Bro. Bellamy observed that those members of the Lodge whom they were met to honour went into battle, suffered untold privations, and, in many cases, made the supreme sacrifice. They gave their lives in defence of their homes and their country. Further than that, they gave their lives for justice and freedom, and in order that we might live. It was the duty of Oddfellows, equally as much as other sections of the community, to do everything within their power to make the country better for that sacrifice. “In the time of our prosperity,” concluded Bro. Bellamy, “never let us forget those who served us in the time of our adversity.”

A Lesson of the War

Prior to unveiling the memorial, Bro. Culpan described the ceremony he had been asked to perform as one not unattended by sorrow. It was an occasion upon which one felt a desire to make their Order better for the sacrifice of its members, and to extend the true spirit of brotherhood. In nearly 4,000 of their Lodges they would find a roll of honour. Over 22,000 of their members made the supreme sacrifice, and thousands of others were ruined and shattered in health and without prospects for the future. Each and all of them ought to perform some daily service that would make the sacrifice of those men worth while. One result of the terrible ordeal of 1914 to 1918 was the creation of a better feeling between men, and a desire to break down the class barriers that formerly existed. That was one of the great lessons of the war.

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24 November 1916

COMMISSION FOR SKIPTON SOLDIER

Quartermaster-Sergeant W.H. Coles, of the Yorkshire Hussars, son of Mr. and Mrs. Wm. Coles, stationmaster at Skipton, has been promoted to the rank of Second Lieutenant, and is at present attached to the 4th Yorkshire Regiment, stationed at Catterick Bridge. Prior to the war Second Lieut. Coles was for some time attached to the 6th West Riding Regiment, later being transferred to the Yorkshire Hussars with which he was connected up to receiving his commission. He is 27 years of age, and was formerly employed by Messrs. Bradley and Jacques, chartered accountants, Keighley. Mr. Coles has two other sons serving, Sapper Arthur Coles, who is attached to the Royal Engineers, and Corporal Jack Coles, of the Yorkshire Hussars, who has been in France twenty-one months. Sapper Coles has also seen service in France, he being brought home ill some time ago, and spent seven weeks in hospital at Lincoln. He is at present in a convalescent camp in the South of England.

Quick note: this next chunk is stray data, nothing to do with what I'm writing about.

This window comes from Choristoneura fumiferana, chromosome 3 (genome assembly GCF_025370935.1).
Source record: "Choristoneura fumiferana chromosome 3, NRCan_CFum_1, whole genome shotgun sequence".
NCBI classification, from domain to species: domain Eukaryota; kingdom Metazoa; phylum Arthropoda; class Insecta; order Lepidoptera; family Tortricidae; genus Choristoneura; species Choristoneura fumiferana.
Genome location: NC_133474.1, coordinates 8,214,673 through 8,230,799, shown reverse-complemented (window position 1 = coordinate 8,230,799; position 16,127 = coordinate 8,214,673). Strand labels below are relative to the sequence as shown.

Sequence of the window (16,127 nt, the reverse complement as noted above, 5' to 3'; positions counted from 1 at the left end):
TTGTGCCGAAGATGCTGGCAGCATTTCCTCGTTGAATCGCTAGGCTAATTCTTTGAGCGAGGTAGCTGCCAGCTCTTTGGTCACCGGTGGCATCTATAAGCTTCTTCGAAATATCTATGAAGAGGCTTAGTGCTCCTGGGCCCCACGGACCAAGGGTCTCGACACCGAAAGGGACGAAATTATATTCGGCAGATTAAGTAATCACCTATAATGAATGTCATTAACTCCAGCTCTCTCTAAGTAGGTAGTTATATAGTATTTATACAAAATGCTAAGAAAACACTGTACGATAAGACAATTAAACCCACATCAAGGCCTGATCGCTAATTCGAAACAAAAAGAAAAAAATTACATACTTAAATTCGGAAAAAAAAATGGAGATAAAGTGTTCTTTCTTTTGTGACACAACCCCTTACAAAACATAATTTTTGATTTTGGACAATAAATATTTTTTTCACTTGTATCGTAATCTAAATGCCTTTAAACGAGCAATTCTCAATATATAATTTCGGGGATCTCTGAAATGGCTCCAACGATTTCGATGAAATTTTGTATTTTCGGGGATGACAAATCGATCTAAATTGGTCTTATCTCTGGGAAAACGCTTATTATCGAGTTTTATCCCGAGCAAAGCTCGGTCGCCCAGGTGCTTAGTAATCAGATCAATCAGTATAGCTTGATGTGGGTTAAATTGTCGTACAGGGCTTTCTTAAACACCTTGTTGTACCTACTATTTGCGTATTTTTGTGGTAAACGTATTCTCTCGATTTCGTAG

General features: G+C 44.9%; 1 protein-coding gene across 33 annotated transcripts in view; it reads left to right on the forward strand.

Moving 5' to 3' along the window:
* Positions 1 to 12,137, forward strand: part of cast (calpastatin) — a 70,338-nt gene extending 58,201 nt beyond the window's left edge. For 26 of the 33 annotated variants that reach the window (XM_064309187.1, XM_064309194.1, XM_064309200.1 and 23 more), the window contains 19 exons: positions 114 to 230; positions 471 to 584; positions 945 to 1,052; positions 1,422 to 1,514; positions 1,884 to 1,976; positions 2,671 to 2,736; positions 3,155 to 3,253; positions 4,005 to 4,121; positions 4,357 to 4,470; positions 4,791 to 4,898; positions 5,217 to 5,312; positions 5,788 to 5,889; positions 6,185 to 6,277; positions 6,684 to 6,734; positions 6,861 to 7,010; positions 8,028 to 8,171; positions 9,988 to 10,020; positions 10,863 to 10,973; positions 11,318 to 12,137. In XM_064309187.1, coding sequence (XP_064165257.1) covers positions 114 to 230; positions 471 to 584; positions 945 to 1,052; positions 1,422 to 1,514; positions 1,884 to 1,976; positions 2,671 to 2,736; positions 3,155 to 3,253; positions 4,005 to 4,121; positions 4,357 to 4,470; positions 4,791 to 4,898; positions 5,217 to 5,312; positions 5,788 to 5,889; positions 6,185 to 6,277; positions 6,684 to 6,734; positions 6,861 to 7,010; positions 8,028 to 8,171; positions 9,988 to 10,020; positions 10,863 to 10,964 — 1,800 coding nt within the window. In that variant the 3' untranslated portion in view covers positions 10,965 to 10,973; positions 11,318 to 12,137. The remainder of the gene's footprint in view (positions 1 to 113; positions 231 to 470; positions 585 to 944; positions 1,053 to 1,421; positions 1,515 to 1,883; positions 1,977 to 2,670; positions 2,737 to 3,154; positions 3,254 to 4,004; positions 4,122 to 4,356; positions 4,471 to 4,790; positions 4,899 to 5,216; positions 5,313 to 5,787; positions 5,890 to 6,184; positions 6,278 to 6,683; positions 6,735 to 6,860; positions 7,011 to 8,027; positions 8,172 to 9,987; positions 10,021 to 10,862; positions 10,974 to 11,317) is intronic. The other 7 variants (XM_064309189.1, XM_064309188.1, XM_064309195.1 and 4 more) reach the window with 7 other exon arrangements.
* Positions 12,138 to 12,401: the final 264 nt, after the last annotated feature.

27 April 1917

SECOND LIEUTENANT W.H. COLES WOUNDED

Information has been received that Second-Lieutenant W.H. Coles, of the Yorkshire Regiment, son of Mr. Wm. Coles, stationmaster at Skipton, was wounded in the left elbow on Wednesday morning of Easter week, and is now in the First Northern General Hospital, Leicester. Prior to the war Second-Lieutenant Coles was for some time attached to the West Riding Regiment, later being transferred to the Yorkshire Hussars, with which he was connected as Quartermaster-Sergeant up to receiving his commission. He is 27 years of age, and was formerly in the employed by Messrs. Bradley and Jacques, chartered accountants, Keighley. Mr. Coles has two other sons in serving, Sapper Arthur Coles, who is attached to the Royal Engineers, and Corporal Jack Coles, of the Yorkshire Hussars.

19 October 1917

SKIPTON STATIONMASTER’S SON KILLED